Second homes in Las Vegas are a respite for retirees or seasonal residents. These residents, sometimes called “snowbirds,” take crime prevention very seriously and many believe securing their home can begin as early as during the home buying process.
Many seasonal residents choose neighborhoods that offer security by design. Jacque Petroulakis, a spokesman with PulteGroup Corporate Communications, says that a community gate is one of the 10 most popular “non-amenity” items at the company’s Del Webb 55+ communities. Its communities include Solera at Stallion Mountain, at East Flamingo Road & Cabana Drive in Las Vegas, and The Club at Madeira Canyon, at 2852 Saint Dizier Drive in Henderson.
In addition to gated communities, Petroulakis says the properties have robust volunteer community watchdog groups whose members follow routes to check homes on an ongoing basis.
Though scant data exists on the number of seasonal homes in Clark County, U.S. Census data posted by the Nevada State Demographer’s Office may give an idea of the total number of wintertime nests in Vegas. In 2010, there were 22,002 vacant homes for occasional, recreational, or seasonal use in Clark County. Additionally, 164,474 were listed as households with individuals 65 years and over.
Mary Preheim, an agent with Realty Executives, says “snowbirds tend to perch in nicer, newer areas that are lower in crime.” She also noted that 21 of the home purchases she facilitated in 2012 were by Canadians who had been visiting three to four times per year.
The Canadian Snowbird Association, a 70,000 member not-for-profit organization, offers tips on home security while you’re away.
Preliminary 2012 figures from the FBI indicate that local law enforcement agencies received 17,185 reports of burglaries for 2012 in the metro area (three jurisdictions: Henderson, Las Vegas Metropolitan Police, and North Las Vegas). The burglary rate is comparable to Phoenix’s, a retirement destination with a similarly sized population (1.4 million).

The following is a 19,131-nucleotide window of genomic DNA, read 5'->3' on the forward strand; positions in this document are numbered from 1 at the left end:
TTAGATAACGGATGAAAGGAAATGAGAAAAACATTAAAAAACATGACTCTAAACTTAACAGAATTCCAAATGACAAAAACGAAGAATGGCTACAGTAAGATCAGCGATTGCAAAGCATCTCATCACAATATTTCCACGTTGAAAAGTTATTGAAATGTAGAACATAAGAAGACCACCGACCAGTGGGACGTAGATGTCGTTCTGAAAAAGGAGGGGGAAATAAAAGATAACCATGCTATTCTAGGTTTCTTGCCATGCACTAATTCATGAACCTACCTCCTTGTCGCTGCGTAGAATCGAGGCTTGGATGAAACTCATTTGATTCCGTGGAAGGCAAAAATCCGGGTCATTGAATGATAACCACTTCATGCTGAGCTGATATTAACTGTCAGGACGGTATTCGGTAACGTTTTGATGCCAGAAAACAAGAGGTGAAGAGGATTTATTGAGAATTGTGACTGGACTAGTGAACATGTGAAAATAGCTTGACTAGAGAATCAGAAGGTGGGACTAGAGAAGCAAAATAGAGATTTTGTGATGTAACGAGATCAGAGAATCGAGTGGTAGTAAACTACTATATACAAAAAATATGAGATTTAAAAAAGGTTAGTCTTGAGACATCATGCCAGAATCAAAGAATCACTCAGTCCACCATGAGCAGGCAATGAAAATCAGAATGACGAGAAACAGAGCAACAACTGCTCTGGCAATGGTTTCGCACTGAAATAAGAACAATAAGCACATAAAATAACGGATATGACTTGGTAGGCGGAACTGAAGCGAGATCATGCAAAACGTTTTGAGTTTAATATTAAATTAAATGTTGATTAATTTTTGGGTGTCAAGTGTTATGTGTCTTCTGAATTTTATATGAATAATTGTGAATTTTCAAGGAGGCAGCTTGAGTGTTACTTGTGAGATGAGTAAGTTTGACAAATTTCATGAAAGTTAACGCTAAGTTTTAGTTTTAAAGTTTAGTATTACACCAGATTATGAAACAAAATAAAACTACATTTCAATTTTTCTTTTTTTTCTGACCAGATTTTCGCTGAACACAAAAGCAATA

Crime patterns can change over the years. For decades Pat—who migrated back and forth between here and Illinois for five years before becoming a Vegas resident in 1974—has owned and lived in a house located near the Strip. She says that she feels safe there today, but back in the late 1980s a burglar did break into the back bedroom.
After that, Pat and her husband had bars installed on the back bedroom window and on the picture window in front—what the National Sheriff’s Association calls a “deterrent” or “delay” for a would-be burglar in its Home Security Handbook.
The Handbook offers additional deterrents, such as keeping landscaping trimmed around windows and doors, and making sure that all exterior entrances are well lit.
Although nearby Arizona pulls in as many as 300,000 snowbirds per year according to research at Arizona State University, Pat and others prefer Vegas, where some businesses never close.
Dave Tina, president of the Greater Las Vegas Association of Realtors, agrees that the 24-hour Vegas lifestyle is an important draw. Other factors include tax issues, weather, and the perception that Vegas real estate is now a good investment.
“Other state governments are raising their tax rates,” says Tina, a realtor with 17 years’ experience in the Vegas market. “Nevada has no state income tax, so homeowners stay in Vegas for six months to the day, to avoid paying income tax in another state.”
Also, “You may not need to go out in the middle of the night—but knowing that you can, that’s really appealing,” says Tina. “And home prices are starting to rise.”